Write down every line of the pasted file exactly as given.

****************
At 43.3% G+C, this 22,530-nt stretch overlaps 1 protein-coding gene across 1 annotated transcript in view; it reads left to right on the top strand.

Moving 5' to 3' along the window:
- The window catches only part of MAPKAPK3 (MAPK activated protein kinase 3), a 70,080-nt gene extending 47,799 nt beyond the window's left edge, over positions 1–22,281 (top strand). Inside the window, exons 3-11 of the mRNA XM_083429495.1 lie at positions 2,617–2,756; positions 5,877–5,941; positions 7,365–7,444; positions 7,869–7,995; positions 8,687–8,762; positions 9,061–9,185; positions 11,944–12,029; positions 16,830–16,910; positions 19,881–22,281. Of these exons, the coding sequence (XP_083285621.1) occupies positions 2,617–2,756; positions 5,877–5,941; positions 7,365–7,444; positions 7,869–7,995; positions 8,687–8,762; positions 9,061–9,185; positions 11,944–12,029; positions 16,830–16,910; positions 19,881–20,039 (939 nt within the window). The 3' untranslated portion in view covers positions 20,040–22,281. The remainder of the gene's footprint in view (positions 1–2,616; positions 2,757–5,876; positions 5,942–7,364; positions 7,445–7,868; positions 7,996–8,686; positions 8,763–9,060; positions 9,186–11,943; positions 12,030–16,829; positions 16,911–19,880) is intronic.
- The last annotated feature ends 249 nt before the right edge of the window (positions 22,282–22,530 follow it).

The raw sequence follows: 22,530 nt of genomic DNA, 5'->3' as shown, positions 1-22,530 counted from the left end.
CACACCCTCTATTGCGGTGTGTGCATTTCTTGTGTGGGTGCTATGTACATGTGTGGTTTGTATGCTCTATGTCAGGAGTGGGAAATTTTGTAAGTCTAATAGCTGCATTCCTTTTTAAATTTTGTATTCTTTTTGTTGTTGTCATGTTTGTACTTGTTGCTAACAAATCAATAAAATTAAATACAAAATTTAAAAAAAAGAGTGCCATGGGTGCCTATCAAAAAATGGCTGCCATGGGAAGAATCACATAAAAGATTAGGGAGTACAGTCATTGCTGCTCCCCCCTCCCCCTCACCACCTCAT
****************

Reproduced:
At 43.3% G+C, this 22,530-nt stretch overlaps 1 protein-coding gene across 1 annotated transcript in view; it reads left to right on the top strand.

Moving 5' to 3' along the window:
- The window catches only part of MAPKAPK3 (MAPK activated protein kinase 3), a 70,080-nt gene extending 47,799 nt beyond the window's left edge, over positions 1–22,281 (top strand). Inside the window, exons 3-11 of the mRNA XM_083429495.1 lie at positions 2,617–2,756; positions 5,877–5,941; positions 7,365–7,444; positions 7,869–7,995; positions 8,687–8,762; positions 9,061–9,185; positions 11,944–12,029; positions 16,830–16,910; positions 19,881–22,281. Of these exons, the coding sequence (XP_083285621.1) occupies positions 2,617–2,756; positions 5,877–5,941; positions 7,365–7,444; positions 7,869–7,995; positions 8,687–8,762; positions 9,061–9,185; positions 11,944–12,029; positions 16,830–16,910; positions 19,881–20,039 (939 nt within the window). The 3' untranslated portion in view covers positions 20,040–22,281. The remainder of the gene's footprint in view (positions 1–2,616; positions 2,757–5,876; positions 5,942–7,364; positions 7,445–7,868; positions 7,996–8,686; positions 8,763–9,060; positions 9,186–11,943; positions 12,030–16,829; positions 16,911–19,880) is intronic.
- The last annotated feature ends 249 nt before the right edge of the window (positions 22,282–22,530 follow it).

The raw sequence follows: 22,530 nt of genomic DNA, 5'->3' as shown, positions 1-22,530 counted from the left end.
CACACCCTCTATTGCGGTGTGTGCATTTCTTGTGTGGGTGCTATGTACATGTGTGGTTTGTATGCTCTATGTCAGGAGTGGGAAATTTTGTAAGTCTAATAGCTGCATTCCTTTTTAAATTTTGTATTCTTTTTGTTGTTGTCATGTTTGTACTTGTTGCTAACAAATCAATAAAATTAAATACAAAATTTAAAAAAAAGAGTGCCATGGGTGCCTATCAAAAAATGGCTGCCATGGGAAGAATCACATAAAAGATTAGGGAGTACAGTCATTGCTGCTCCCCCCTCCCCCTCACCACCTCAT